TORONTO – Ontario announced the launch of its new autism program on Thursday, which is expected to go much more smoothly than the Liberal government’s last attempt that angered thousands of families and spawned large protests.
Children and Youth Services Minister Michael Coteau said children will begin moving into the new program on June 26.
Unlike the bungled rollout last year, intensive therapy will not be limited to children under five as the government works toward fully implementing the program by the spring of 2018.
The key difference this time around is families and advocates were involved in the process of developing the program, said Ontario Autism Coalition president Bruce McIntosh.
“That’s probably the single biggest factor,” said McIntosh, who added that the new program includes many elements families have been urging for 12 years.
“Twelve years is a hell of a long time to be yelling about something,” he said.
The new program will not be limited by severity of diagnosis, so intensive services will be available to kids anywhere on the spectrum, if needed.
“When the minister announces severity will not be a criteria, that’s a big deal because there were kids who were rejected or kicked out of the program in (previous) days because of those totally artificial criteria,” McIntosh said. “All you need is a diagnosis. That’s it and that’s huge. That’s huge for the parent community.”
Coteau also announced that applied behavioural analysis practitioners will be regulated.
“The regulation of ABA practitioners will also give families confidence in their providers and create consistent services across the province,” he said.
Regulation will help ensure that high-quality services are provided by qualified professionals, said the president of the Ontario Association for Behaviour Analysis.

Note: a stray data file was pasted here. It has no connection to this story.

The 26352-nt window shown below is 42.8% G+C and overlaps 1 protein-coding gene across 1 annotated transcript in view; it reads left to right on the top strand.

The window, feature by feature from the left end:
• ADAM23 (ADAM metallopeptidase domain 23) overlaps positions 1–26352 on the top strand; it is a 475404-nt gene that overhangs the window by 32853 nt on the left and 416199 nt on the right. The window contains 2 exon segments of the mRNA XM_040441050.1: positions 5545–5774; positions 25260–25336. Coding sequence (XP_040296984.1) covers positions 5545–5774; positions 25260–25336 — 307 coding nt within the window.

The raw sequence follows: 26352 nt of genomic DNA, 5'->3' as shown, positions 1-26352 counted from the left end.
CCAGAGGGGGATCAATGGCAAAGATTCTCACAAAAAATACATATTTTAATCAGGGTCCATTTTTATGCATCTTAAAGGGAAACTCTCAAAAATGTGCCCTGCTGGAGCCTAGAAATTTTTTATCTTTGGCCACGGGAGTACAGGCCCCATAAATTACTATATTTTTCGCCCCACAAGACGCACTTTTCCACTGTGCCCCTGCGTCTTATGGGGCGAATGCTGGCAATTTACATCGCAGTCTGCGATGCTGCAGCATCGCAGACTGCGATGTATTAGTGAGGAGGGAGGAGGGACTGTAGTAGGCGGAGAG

“Ontario’s behaviour analysts are optimistic about the impact this commitment can have on the lives of individuals receiving behaviour analytic services,” Louis Busch said in a statement.
The positive reception is in stark contrast to last year, when the government announced that a new autism program would do away with the distinctions between Intensive Behavioural Intervention and Applied Behaviour Analysis and blend them into a service that would tailor the intensity of therapy to a child’s individual needs.
That program was not due to roll out for two years and in the meantime the government said it would stop funding IBI for kids over four, giving families of kids removed from the IBI wait list $8,000 to pay for private therapy during the transition.
The backlash from parents was swift and sustained. Hundreds of children had spent two or three years on the IBI wait list, only to be abruptly removed and given an amount of money that would only pay for, at most, a few months of therapy.
The previous minister was canned and mere weeks after getting the job, Coteau announced those families would get successive payments of $10,000 for private therapy until the new program was up and running, and the start date for the program was moved up to 2017.
The newly designed $533-million Ontario Autism Program still does away with the distinctions between ABA and IBI, but it will be open to all children under 18 with a diagnosis anywhere on the autism spectrum. There are an estimated 40,000 children and youth in Ontario on the autism spectrum.
A 1-800 number will provide a single point of contact for information and referral, and each family will have a service co-ordinator and will get a family services plan that will be updated based on need.
The program will also include a direct funding option, which allows families to either receive funding to pay for private therapy or use government-funded services.
Officials are also designing a review mechanism, so that families can challenge a treatment decision.
Progressive Conservative critic Gila Martow criticized the government for dragging its feet for a year on the program.
NDP critic Monique Taylor said families have waited too long for access to autism services and said the program’s details will be scrutinized.